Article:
Cities will need to be disassembled and reassembled in new ways, and new resilient cities will need to be built on higher land with new forms of transportation, green roofs, living walls and parkland serving to diffuse heavy rains, while surrounding wetlands will manage effluents. Increased leisure, due to AI and robotics will be accommodated with extensive access to natural and man-made experiences, not only for the rich, but for the health, enlightenment and well-being of the “masses.” The old paradigm of supremacy of any group over another needs to be seen as outdated. Infrastructure that supports equal access to knowledge, the arts and the beauty of nature can inspire a new sense of community, dampening down rigid polarities and biases.
It may sound like a utopian, brave new world, where the individual or the diversity of cultures may become homogenized; and this is a risk. My hope is that, despite the flatness of information, rich variation will be central to the reimagining of infrastructure. Underlying the physical infrastructure there will need to be sound organizing principals that allow for diverse solutions appropriate to geography and culture.
100 years ago, at the end of World War I, a thought leader, by the name of Rudolf Steiner, was asked to provide guidelines for the rebuilding of Europe. The infrastructure of his thought design for a healthy Europe was based on our inherent three-foldness as thinking, feeling and willing human beings. Simple and profound, orientating society around this threefold reality is as appropriate today as it was then. Unfortunately, Wilson’s 14 Points were adopted instead, leading to territorial nationalism, corporate greed, endless war and nihilism. We need the “future first mindset” now more than ever, and the new infrastructure we build for the 17 SDG’s will not be walls of hatred but bridges of inclusion. The infrastructure itself can become the means to a positive future.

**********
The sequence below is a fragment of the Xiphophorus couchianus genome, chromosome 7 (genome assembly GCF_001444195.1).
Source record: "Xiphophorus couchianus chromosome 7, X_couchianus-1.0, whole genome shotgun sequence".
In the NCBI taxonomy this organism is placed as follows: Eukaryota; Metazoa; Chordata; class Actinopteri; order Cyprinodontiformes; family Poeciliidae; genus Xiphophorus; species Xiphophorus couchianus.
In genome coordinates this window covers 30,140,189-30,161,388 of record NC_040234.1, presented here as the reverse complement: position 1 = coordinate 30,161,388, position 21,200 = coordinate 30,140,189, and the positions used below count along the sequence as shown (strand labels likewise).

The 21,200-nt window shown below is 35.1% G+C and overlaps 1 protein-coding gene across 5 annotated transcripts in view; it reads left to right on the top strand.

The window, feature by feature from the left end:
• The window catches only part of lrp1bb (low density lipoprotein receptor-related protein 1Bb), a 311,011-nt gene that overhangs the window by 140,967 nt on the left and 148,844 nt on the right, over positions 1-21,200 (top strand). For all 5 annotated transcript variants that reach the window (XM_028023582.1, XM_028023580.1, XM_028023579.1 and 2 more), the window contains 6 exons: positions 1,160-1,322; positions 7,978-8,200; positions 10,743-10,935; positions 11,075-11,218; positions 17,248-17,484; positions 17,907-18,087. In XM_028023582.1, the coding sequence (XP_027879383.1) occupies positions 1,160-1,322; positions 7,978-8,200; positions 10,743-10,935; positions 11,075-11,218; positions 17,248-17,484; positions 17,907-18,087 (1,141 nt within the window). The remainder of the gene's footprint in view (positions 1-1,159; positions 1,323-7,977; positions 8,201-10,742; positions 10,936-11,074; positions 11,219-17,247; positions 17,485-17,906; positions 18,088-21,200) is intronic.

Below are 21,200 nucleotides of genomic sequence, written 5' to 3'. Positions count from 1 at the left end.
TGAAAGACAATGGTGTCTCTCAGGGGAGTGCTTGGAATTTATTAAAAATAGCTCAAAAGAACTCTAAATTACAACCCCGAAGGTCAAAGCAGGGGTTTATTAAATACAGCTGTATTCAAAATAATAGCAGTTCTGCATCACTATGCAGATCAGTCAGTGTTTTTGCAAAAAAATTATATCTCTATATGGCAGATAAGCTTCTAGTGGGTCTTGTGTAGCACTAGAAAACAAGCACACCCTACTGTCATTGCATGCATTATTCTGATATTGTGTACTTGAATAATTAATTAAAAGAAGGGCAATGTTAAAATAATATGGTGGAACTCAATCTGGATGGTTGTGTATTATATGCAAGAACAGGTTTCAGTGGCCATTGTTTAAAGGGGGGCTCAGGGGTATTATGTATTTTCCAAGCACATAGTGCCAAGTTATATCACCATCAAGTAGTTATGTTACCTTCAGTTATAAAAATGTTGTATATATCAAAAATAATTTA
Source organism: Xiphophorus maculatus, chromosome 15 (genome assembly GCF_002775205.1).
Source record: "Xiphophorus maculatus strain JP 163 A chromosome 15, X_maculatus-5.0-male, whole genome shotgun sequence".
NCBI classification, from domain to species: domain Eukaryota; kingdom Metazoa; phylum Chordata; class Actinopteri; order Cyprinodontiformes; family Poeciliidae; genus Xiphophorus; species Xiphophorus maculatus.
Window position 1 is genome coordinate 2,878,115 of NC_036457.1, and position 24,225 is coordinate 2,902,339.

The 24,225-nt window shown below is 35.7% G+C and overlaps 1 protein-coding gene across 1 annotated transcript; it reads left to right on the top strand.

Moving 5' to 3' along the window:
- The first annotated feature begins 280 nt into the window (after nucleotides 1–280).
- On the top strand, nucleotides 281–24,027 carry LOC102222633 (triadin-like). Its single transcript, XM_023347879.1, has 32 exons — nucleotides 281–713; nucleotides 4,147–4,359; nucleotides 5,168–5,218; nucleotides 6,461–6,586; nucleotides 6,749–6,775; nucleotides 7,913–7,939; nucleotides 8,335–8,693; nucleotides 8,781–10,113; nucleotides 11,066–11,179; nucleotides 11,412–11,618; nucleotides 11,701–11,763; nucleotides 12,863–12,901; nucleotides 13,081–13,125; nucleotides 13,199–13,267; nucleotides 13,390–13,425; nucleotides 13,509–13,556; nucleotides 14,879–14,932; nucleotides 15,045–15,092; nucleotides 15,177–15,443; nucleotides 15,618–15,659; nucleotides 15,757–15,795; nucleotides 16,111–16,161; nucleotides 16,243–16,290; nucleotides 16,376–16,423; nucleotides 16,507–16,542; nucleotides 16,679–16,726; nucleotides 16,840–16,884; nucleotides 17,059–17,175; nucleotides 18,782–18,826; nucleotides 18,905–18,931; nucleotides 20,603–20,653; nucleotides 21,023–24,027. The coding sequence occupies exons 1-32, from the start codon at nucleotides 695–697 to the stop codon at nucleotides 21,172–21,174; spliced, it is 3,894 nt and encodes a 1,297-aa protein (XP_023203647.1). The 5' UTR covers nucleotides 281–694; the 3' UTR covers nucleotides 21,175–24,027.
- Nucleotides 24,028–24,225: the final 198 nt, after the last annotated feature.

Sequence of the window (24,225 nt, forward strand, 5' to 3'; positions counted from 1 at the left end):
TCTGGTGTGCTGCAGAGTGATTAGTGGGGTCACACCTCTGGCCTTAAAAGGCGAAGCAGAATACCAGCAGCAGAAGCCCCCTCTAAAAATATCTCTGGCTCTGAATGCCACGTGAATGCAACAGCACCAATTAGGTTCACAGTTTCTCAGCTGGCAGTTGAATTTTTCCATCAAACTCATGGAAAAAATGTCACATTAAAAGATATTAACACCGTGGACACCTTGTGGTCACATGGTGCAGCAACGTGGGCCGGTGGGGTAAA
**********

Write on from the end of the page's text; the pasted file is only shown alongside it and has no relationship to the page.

Here is John Bloom’s (Director of Organizational Culture at RSF Social Finance) recent take on Steiner’s organizational vision:
“At the core of Rudolf Steiner’s Threefold Commonwealth is the quality of human relationships. And those relationships have three key facets. One is our capacity to recognize each other as unique spiritually free human beings who showed up on earth at this time with a purpose. Two is to understand that we have to find a way to create social equity in how we create our agreements, including contracts, policies, laws, and governance. Third is to be awake enough to others’ material needs that we find a way to meet those needs not by working for ourselves but rather by working on their behalf.”
Creating the underlying infrastructure for a world that 1) empowers individuals to soar in their unique way, 2) provides and protects equal access to all that we have in common, and 3) facilitates the production, and distribution of essential goods and services, is an inspiring challenge. Investors in infrastructure would do well to use this three-pronged approach to make long term decisions and, along the way, question the short-term thinking that is prevalent today. As Stephen Covey (The 7 Habits of Highly Successful People) put it: “Start with the end in mind.”